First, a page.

The Epic v. Apple trial ended how it started: with a Tim.
On Friday, Apple called
CEO Tim Cook to the stand, three weeks after Epic CEO, Tim Sweeney, testified as the trial’s first witness. What followed was a tense exchange between Cook and Judge Rogers.
Apple booted Fortnite from its App Store last year after Epic adopted an in-app payment system that skirted the App Store’s 30% commission fee. Epic marched
to court, arguing iOS is a monopolistic “walled-garden” that should be opened up to third-party app stores.
In the hot seat, Cook used two shields to defend the App Store’s business model.
Shield #1: user safety. Cook argued third-party app stores would open up a pandora’s box of privacy and safety concerns.
“Technology has the ability to vacuum up all kinds of data from people, and we like to provide tools to circumvent that.” Potentially insecure third party marketplaces, explained Cook, would splinter Apple’s “integrated solution of hardware, software, and services.”
Shield #2: profit. When asked why developers can’t use other payment methods to sell in-app purchases, Cook was pretty blunt about Apple’s motivation: “we would be giving up a total return on our IP.”
Apple has repeatedly argued its multibillion-dollar research to maintain the App Store helps developers, and it’s accused companies like Epic of wanting a free ride by ducking commission fees.
Judge Rogers, though, flipped the script. She argued in-app game purchases – like Fortnite V-Bucks and Candy Crush gold – were subsidizing the rest of the App Store.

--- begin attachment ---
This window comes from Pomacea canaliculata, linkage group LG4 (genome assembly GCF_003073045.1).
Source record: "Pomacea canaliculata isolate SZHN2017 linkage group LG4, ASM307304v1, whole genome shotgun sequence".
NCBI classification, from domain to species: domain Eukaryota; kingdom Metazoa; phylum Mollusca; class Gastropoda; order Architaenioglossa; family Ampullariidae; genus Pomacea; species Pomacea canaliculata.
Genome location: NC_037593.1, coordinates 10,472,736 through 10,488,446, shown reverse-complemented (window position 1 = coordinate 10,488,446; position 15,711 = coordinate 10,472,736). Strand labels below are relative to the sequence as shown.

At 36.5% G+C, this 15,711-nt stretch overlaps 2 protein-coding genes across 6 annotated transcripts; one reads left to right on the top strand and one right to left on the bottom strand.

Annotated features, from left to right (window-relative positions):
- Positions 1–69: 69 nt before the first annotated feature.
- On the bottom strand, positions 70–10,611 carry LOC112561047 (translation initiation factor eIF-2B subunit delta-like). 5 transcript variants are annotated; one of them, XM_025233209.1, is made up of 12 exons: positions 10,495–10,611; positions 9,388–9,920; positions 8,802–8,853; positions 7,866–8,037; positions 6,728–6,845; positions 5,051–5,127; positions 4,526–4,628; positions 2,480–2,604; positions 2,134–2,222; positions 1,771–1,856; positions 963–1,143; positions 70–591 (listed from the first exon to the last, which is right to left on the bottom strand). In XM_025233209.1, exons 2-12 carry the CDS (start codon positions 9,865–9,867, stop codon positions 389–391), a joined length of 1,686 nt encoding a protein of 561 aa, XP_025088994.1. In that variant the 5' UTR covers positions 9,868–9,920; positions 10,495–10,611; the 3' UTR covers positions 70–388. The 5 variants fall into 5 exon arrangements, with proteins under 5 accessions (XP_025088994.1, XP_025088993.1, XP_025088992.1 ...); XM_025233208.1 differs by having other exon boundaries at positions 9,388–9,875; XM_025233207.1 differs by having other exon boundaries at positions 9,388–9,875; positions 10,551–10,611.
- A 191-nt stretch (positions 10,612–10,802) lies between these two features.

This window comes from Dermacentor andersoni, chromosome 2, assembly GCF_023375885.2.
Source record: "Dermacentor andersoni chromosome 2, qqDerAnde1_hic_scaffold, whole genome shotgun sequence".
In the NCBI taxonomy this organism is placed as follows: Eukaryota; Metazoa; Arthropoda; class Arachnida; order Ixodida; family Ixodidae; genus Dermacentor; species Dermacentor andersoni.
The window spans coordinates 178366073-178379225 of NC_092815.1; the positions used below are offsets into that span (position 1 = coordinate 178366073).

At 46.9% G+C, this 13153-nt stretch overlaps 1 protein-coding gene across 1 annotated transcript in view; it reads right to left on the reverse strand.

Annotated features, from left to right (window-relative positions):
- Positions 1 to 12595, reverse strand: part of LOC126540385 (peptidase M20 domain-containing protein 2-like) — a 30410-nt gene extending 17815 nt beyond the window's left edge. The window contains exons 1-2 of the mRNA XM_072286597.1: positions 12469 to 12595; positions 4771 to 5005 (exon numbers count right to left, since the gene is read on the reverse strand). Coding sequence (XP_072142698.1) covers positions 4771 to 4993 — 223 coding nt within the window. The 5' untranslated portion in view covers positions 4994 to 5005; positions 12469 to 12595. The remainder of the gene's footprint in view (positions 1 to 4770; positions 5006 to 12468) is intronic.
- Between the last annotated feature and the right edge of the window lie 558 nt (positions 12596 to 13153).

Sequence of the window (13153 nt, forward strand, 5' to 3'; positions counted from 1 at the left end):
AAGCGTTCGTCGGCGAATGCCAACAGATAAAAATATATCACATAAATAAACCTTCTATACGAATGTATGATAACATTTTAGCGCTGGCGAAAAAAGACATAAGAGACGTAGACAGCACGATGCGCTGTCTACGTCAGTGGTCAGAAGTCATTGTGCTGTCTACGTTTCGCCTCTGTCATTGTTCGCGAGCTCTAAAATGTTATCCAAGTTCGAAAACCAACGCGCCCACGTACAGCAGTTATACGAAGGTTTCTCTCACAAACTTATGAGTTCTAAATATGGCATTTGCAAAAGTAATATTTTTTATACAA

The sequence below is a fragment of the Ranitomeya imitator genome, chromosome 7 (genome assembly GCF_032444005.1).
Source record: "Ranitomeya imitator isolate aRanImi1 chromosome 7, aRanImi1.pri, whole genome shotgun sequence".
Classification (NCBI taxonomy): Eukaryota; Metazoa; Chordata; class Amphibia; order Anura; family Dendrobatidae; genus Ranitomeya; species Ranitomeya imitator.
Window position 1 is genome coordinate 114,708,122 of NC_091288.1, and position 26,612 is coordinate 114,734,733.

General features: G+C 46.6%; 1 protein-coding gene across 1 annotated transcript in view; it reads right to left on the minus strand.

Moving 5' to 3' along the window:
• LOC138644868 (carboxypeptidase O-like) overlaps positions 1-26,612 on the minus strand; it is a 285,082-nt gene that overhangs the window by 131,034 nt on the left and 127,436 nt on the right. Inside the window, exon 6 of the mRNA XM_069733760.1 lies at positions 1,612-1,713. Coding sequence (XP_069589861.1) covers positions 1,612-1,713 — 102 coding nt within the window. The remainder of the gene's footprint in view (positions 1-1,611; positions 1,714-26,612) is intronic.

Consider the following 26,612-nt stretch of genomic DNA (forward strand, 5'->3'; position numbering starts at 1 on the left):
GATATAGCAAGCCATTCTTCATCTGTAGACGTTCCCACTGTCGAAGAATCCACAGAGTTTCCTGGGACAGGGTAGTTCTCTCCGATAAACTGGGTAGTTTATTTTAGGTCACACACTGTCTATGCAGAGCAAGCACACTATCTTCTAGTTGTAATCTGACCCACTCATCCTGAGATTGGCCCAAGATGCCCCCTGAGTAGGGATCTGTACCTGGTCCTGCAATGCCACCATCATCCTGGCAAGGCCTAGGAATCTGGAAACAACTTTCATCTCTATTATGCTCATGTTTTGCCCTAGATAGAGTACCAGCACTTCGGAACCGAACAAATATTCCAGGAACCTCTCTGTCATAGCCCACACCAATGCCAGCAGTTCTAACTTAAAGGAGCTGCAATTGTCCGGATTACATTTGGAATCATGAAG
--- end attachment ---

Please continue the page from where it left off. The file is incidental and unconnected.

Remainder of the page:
“I understand this notion that somehow Apple’s bringing the customers to the users. But after that first time, after that first interaction, developers are keeping the customer with the games. Apple’s just profiting off that, it seems to me.”
Rogers twisted the knife further yet, saying it doesn’t sound like Apple’s recent App Store price drops
were motivated by competition — just fear of regulation.
Judge Rogers’ was noticeably quiet on the possibility of opening up iOS to third party app stores. Instead, her line of questioning focused obsessively on allowing in-app purchases. Could this be indicative of how she’ll rule? Maybe, maybe not.
Either way, a judgement that forces Apple to allow in-app purchases may look good on paper compared to the alternative of opening up iOS - but it would effectively slaughter Apple’s cash cow
My opinion: it’s not weird that Apple, a business with a beating capitalist heart, wants to profit from the money it pours into developing the App Store. But thicker margins have no bearing on consumer welfare – the key standard in antitrust trials.